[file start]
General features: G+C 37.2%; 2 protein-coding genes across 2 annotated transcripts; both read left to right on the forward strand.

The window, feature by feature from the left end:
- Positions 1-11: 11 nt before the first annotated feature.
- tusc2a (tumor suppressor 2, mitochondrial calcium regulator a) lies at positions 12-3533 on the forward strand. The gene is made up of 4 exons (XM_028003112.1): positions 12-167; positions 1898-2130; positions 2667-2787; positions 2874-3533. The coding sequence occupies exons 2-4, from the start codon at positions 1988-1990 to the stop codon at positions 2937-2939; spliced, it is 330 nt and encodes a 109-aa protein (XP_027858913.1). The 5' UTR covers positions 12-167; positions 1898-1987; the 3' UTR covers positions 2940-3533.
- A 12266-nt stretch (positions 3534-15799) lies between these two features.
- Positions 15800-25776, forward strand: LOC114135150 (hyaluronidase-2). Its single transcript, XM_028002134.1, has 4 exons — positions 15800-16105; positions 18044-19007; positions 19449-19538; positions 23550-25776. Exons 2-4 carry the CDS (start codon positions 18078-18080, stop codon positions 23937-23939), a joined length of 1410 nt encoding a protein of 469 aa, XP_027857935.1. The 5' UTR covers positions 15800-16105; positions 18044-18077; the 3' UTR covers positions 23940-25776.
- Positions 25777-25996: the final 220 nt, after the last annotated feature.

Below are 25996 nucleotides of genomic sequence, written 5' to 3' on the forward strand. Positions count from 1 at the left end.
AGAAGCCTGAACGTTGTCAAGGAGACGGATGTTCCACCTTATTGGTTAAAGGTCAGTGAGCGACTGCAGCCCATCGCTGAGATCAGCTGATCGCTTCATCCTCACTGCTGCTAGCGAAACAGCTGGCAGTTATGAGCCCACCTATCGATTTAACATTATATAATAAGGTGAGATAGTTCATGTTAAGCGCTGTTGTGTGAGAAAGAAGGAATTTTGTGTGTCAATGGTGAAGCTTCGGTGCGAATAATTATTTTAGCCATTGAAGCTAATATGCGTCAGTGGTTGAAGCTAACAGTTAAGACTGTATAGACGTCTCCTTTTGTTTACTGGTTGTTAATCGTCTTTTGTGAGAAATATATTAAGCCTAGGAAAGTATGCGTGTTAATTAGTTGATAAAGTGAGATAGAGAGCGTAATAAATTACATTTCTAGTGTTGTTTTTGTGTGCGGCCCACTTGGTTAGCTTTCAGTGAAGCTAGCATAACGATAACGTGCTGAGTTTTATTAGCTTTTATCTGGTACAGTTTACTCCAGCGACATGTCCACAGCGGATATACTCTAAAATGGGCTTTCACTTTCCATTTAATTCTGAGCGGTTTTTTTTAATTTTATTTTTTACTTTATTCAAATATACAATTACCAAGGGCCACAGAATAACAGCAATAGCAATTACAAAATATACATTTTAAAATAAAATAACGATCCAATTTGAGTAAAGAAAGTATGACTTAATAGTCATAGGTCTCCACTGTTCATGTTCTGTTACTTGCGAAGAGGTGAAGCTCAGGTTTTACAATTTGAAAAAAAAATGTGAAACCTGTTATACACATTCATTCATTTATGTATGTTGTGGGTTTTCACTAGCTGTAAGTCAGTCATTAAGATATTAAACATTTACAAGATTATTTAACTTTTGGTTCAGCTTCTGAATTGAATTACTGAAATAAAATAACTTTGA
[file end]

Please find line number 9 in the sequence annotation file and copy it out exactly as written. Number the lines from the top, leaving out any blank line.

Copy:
AGAAGCCTGAACGTTGTCAAGGAGACGGATGTTCCACCTTATTGGTTAAAGGTCAGTGAGCGACTGCAGCCCATCGCTGAGATCAGCTGATCGCTTCATCCTCACTGCTGCTAGCGAAACAGCTGGCAGTTATGAGCCCACCTATCGATTTAACATTATATAATAAGGTGAGATAGTTCATGTTAAGCGCTGTTGTGTGAGAAAGAAGGAATTTTGTGTGTCAATGGTGAAGCTTCGGTGCGAATAATTATTTTAGCCATTGAAGCTAATATGCGTCAGTGGTTGAAGCTAACAGTTAAGACTGTATAGACGTCTCCTTTTGTTTACTGGTTGTTAATCGTCTTTTGTGAGAAATATATTAAGCCTAGGAAAGTATGCGTGTTAATTAGTTGATAAAGTGAGATAGAGAGCGTAATAAATTACATTTCTAGTGTTGTTTTTGTGTGCGGCCCACTTGGTTAGCTTTCAGTGAAGCTAGCATAACGATAACGTGCTGAGTTTTATTAGCTTTTATCTGGTACAGTTTACTCCAGCGACATGTCCACAGCGGATATACTCTAAAATGGGCTTTCACTTTCCATTTAATTCTGAGCGGTTTTTTTTAATTTTATTTTTTACTTTATTCAAATATACAATTACCAAGGGCCACAGAATAACAGCAATAGCAATTACAAAATATACATTTTAAAATAAAATAACGATCCAATTTGAGTAAAGAAAGTATGACTTAATAGTCATAGGTCTCCACTGTTCATGTTCTGTTACTTGCGAAGAGGTGAAGCTCAGGTTTTACAATTTGAAAAAAAAATGTGAAACCTGTTATACACATTCATTCATTTATGTATGTTGTGGGTTTTCACTAGCTGTAAGTCAGTCATTAAGATATTAAACATTTACAAGATTATTTAACTTTTGGTTCAGCTTCTGAATTGAATTACTGAAATAAAATAACTTTGA